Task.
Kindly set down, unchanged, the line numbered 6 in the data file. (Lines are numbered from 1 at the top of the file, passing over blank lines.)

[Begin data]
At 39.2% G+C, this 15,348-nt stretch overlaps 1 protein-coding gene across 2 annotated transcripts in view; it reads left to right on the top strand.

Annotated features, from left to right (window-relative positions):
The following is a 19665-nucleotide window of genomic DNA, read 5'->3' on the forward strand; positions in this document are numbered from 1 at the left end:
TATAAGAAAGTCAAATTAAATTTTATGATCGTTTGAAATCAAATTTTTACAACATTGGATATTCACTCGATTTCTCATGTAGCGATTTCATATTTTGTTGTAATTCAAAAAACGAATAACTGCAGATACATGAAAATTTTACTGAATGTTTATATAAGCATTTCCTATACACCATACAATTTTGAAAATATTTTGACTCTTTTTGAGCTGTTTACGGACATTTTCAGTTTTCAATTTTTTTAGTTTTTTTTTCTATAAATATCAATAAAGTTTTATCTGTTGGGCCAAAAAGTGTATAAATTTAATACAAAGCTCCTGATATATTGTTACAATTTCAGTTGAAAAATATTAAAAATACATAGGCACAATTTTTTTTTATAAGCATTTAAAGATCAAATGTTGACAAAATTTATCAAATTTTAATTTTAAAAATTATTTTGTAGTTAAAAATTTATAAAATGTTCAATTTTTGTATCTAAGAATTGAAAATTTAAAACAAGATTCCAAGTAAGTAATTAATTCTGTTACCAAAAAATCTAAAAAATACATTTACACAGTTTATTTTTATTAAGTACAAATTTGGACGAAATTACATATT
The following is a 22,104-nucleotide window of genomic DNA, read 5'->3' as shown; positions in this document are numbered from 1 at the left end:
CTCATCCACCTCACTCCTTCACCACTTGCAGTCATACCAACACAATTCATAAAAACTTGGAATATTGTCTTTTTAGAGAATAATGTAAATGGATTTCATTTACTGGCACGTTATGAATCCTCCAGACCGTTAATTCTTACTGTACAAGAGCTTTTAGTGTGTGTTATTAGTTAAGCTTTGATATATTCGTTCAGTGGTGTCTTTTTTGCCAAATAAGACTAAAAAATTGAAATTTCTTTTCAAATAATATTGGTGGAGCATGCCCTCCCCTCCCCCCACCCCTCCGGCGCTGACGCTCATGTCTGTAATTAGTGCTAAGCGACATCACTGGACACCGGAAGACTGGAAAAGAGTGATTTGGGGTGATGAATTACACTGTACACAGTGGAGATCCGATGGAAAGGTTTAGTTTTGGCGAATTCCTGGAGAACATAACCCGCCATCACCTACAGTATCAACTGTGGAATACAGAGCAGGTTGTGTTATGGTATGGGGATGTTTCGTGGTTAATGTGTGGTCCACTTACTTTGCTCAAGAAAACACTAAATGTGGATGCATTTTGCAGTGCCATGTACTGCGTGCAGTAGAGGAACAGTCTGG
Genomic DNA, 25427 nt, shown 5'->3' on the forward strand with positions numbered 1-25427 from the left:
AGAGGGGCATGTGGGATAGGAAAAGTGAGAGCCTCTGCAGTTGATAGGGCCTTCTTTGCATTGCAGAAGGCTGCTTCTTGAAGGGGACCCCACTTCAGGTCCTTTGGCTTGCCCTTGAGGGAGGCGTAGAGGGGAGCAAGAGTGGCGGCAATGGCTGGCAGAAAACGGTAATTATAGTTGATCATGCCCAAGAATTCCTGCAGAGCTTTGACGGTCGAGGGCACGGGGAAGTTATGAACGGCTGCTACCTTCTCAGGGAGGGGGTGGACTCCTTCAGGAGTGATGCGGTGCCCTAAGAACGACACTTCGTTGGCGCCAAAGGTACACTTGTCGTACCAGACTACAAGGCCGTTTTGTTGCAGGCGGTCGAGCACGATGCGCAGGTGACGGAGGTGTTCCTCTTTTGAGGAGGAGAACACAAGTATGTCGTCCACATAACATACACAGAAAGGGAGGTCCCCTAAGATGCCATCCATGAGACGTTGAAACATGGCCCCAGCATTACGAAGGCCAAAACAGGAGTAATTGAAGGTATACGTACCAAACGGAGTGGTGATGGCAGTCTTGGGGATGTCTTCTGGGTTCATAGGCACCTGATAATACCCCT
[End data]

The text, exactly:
CTCATCCACCTCACTCCTTCACCACTTGCAGTCATACCAACACAATTCATAAAAACTTGGAATATTGTCTTTTTAGAGAATAATGTAAATGGATTTCATTTACTGGCACGTTATGAATCCTCCAGACCGTTAATTCTTACTGTACAAGAGCTTTTAGTGTGTGTTATTAGTTAAGCTTTGATATATTCGTTCAGTGGTGTCTTTTTTGCCAAATAAGACTAAAAAATTGAAATTTCTTTTCAAATAATATTGGTGGAGCATGCCCTCCCCTCCCCCCACCCCTCCGGCGCTGACGCTCATGTCTGTAATTAGTGCTAAGCGACATCACTGGACACCGGAAGACTGGAAAAGAGTGATTTGGGGTGATGAATTACACTGTACACAGTGGAGATCCGATGGAAAGGTTTAGTTTTGGCGAATTCCTGGAGAACATAACCCGCCATCACCTACAGTATCAACTGTGGAATACAGAGCAGGTTGTGTTATGGTATGGGGATGTTTCGTGGTTAATGTGTGGTCCACTTACTTTGCTCAAGAAAACACTAAATGTGGATGCATTTTGCAGTGCCATGTACTGCGTGCAGTAGAGGAACAGTCTGG